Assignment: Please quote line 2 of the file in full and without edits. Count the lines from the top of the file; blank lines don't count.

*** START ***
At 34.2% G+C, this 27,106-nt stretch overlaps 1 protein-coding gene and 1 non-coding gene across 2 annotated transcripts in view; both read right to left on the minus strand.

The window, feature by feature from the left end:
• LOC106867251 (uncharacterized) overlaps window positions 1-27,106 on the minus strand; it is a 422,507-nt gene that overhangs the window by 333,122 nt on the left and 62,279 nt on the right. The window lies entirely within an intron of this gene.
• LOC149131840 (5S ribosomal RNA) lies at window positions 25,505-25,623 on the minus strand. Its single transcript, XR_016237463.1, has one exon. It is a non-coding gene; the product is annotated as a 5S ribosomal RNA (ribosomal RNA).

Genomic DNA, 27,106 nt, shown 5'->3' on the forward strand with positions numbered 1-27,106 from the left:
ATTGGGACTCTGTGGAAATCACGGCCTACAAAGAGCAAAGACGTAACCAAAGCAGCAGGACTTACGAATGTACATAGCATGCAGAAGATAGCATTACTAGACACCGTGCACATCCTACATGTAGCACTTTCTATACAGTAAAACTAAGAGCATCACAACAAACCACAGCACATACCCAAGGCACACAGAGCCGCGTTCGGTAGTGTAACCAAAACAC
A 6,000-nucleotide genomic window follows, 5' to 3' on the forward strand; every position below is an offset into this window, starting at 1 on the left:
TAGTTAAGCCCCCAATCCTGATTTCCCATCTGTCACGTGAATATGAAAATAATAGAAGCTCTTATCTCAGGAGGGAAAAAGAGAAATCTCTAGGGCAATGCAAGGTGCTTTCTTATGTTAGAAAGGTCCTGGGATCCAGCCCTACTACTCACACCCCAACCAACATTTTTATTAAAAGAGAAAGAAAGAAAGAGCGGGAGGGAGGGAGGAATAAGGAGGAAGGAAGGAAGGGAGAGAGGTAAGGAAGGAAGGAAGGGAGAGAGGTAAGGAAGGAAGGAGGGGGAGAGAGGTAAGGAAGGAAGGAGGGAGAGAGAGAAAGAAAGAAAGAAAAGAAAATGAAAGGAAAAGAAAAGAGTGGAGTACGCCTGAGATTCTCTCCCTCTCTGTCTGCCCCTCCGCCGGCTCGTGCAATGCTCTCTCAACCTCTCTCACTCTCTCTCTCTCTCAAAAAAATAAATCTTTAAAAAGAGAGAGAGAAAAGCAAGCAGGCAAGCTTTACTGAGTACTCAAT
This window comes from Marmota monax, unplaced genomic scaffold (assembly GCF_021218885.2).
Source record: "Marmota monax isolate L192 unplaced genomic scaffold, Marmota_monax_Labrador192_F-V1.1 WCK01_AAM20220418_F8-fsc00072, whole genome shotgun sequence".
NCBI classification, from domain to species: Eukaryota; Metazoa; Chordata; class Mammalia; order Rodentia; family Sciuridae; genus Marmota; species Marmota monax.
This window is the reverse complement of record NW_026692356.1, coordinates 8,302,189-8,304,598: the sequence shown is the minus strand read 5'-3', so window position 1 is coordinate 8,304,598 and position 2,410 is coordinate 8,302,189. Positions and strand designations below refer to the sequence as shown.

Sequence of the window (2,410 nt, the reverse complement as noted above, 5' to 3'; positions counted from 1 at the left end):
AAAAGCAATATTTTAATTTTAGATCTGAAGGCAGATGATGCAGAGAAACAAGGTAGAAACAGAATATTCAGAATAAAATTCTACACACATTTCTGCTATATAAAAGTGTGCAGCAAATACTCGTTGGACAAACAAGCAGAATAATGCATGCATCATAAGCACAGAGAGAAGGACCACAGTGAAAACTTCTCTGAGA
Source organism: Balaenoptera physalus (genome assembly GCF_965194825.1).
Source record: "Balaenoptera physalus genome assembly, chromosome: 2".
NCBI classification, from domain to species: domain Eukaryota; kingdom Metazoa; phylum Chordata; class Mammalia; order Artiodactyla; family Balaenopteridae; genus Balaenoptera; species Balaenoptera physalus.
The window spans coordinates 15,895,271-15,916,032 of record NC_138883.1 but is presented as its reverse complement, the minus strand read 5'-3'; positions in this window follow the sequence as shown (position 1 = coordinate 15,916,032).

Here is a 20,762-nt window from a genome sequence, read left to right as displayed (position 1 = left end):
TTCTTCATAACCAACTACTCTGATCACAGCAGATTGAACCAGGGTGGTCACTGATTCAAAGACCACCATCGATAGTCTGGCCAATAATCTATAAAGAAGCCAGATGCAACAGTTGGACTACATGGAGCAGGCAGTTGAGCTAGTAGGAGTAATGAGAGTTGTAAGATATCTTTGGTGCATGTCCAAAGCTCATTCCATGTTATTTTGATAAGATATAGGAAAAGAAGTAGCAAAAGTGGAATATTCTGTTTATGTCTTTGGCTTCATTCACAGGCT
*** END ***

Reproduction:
The window, feature by feature from the left end: